My husband and I booked a couples massage this week at Gravity Spa, which is called that because they also have floatation tanks. Those actually sounded good, but I no longer own a bathing suit and didn’t want to float in my underwear or sweats, so they weren’t an option for me. When it comes to dressing for the occasion, wearing a brand-new pair of underpants is about the limit of my ability to plan, and that was all that I really needed for a massage.
Both of us have had massages before, so the process wasn’t new to us. (During one of my previous massages, my left foot went into spasm while the masseuse was working on it. She apologized profusely, but there was really no need. I have some nerve damage in my toes due to a back operation. If that sounds odd, well, it did to me too, but there you have it. I’m just lucky that nothing in between was affected. But I digress.)
We showed up at the spa all ready for our sensuous experience and were conducted into the massage room, which (of course) featured low lighting, soothing decor, and gentle music. It was all a little genteel for me. I prefer my physical pummeling rough and tough. If it doesn’t cause me to moan, whimper, and make sounds that could be mistaken for erotic fulfillment, I’m not being sufficiently rubbed down. A.J., my masseur, obliged. (I had inquired about the various levels of pressure involved and was told that a standard massage was considered a Level One, a Swedish massage a Level Two, and a deep tissue massage a Level Three. That’s what I chose. There’s also something called a hot stone massage, but I didn’t like the sound of that. My skin is tender, even if my muscles aren’t. But I digress again.)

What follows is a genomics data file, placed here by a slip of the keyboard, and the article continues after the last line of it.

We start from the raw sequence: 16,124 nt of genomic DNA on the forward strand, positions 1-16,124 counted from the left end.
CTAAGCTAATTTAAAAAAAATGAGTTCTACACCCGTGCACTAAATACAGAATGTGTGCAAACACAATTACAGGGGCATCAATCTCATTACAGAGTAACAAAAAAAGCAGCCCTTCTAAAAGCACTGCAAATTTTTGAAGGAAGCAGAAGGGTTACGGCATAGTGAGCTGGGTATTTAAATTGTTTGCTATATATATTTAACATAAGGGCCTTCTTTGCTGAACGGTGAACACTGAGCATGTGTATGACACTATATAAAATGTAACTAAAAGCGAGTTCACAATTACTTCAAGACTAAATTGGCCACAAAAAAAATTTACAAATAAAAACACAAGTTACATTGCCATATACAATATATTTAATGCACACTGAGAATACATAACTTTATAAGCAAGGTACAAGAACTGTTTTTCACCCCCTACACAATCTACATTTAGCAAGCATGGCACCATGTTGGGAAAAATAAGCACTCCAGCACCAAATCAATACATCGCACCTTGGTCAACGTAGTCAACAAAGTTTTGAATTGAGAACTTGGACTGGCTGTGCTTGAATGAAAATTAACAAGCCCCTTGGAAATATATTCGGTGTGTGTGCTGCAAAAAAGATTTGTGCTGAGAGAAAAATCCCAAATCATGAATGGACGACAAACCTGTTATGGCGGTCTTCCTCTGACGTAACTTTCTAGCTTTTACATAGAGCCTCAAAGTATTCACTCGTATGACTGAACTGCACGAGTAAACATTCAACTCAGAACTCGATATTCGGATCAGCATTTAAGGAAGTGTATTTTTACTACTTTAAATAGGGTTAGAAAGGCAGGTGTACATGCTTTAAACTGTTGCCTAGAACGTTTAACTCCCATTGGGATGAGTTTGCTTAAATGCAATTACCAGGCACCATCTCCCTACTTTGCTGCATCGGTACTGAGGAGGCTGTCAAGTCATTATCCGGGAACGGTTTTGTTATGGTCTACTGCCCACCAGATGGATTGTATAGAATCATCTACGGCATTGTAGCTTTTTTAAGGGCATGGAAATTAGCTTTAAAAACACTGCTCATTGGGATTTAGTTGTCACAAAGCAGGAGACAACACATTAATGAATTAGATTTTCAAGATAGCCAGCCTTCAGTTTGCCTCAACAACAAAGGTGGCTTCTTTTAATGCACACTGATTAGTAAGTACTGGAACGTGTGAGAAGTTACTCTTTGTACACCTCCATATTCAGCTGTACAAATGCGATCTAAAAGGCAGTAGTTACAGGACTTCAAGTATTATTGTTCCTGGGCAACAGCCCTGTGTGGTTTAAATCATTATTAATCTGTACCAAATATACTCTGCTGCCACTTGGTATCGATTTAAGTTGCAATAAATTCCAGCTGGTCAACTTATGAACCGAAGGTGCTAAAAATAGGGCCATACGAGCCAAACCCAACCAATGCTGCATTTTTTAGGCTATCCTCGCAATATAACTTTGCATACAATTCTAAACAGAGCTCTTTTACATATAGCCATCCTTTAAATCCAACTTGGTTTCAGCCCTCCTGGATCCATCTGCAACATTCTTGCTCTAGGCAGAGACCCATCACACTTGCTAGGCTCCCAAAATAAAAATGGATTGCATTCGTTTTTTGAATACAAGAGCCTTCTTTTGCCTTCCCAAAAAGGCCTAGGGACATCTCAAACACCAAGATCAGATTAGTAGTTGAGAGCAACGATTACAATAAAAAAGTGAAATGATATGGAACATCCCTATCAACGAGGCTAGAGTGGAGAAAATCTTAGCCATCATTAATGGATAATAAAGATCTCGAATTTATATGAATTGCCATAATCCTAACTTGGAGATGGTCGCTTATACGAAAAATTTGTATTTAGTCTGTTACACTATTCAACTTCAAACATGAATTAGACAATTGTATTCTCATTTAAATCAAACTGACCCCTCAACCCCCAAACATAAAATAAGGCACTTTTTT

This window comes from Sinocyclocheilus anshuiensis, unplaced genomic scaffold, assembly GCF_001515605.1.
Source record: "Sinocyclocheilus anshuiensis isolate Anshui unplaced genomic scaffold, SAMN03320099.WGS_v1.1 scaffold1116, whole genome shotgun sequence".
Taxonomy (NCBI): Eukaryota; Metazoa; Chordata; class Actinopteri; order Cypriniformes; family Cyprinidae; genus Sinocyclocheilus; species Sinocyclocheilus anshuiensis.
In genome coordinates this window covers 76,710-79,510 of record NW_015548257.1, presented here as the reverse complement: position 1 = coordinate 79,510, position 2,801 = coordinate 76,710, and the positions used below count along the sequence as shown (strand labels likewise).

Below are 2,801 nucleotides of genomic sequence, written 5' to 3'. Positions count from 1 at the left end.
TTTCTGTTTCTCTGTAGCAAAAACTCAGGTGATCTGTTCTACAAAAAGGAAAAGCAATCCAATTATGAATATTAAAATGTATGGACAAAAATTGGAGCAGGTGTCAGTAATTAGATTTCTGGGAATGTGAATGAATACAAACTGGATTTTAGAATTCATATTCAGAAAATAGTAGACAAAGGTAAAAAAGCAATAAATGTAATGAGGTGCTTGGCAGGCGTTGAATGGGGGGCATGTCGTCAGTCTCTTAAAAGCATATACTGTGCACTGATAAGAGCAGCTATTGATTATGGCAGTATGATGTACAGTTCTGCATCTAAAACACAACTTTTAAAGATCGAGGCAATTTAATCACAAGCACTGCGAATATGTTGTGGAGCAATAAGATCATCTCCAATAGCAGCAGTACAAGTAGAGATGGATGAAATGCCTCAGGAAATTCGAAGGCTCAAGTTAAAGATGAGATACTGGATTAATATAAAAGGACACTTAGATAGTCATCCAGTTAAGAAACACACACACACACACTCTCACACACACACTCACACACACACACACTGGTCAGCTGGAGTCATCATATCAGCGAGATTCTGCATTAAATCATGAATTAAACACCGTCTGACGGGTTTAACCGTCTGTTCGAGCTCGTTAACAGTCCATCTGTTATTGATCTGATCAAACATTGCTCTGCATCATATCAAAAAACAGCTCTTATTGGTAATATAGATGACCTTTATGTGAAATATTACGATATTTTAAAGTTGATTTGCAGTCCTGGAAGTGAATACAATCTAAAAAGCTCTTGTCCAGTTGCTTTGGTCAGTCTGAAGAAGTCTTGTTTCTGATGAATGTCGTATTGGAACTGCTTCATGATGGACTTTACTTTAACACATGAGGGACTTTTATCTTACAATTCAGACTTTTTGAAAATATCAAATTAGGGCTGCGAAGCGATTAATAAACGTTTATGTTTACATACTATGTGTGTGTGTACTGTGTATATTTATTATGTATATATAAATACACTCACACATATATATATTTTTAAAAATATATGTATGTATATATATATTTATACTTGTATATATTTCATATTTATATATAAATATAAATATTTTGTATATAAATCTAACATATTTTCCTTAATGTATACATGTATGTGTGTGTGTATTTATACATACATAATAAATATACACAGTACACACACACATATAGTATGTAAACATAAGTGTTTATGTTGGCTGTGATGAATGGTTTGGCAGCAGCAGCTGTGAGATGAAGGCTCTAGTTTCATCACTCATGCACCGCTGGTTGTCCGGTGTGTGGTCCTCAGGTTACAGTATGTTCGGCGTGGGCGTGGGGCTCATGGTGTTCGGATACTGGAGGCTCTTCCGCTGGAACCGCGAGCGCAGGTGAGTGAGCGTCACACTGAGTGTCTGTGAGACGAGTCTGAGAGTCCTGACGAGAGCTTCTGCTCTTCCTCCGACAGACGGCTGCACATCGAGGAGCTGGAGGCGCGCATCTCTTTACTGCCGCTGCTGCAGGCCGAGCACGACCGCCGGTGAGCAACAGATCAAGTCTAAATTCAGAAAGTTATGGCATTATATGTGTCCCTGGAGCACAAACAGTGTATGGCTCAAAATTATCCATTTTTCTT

A.J. started in on me with a suitable amount of pressure and pleasantly scented oil. I tried to restrain my cries of pleasure for fear of making the other workers and clients of the spa think that there was something untoward going on.
Suddenly, the pressure diminished. A.J. said that he had to step out for a moment because his right arm was going numb. After a few minutes, Katie, Dan’s masseuse, stepped out to check on him. “I hope he’s not having a heart attack,” I said.
“No,” she said. “That would be his left arm. His right arm could indicate a stroke.” This did not reassure me in the slightest. I thought I had maimed my masseur for life – or perhaps even killed him.
Katie returned and said that A.J. would be unable to continue. We could both leave, I could go into the lobby and wait there for Dan’s massage to be done, or I could stay in the room while Dan’s massage was going on. The warming table and fluffy blanket made up my mind. I burrowed into them, wrapped myself up like a burrito, and stayed to watch. It was interesting. When Katie worked on Dan’s hips, she really braced herself and leaned into it. I guess she had to.
When the massages were over, we were informed that we wouldn’t have to pay for them because our experience was interrupted. (We were also advised that we might not want to leave the spa just then because it was pouring down rain and tornado warnings (or watches, whichever) were being talked about. We chose to leave and drive the mile and a half home. We thought it would be safer, despite the fact that our house was destroyed by a tornado three years ago. But I digress again.)
And that, dear friends, is how I arrived home, looking like a wet dog, with half my back smelling like coconut.
(The dog in the photo is just there for visual interest. No dogs were soaked or massaged in the writing of this post.)
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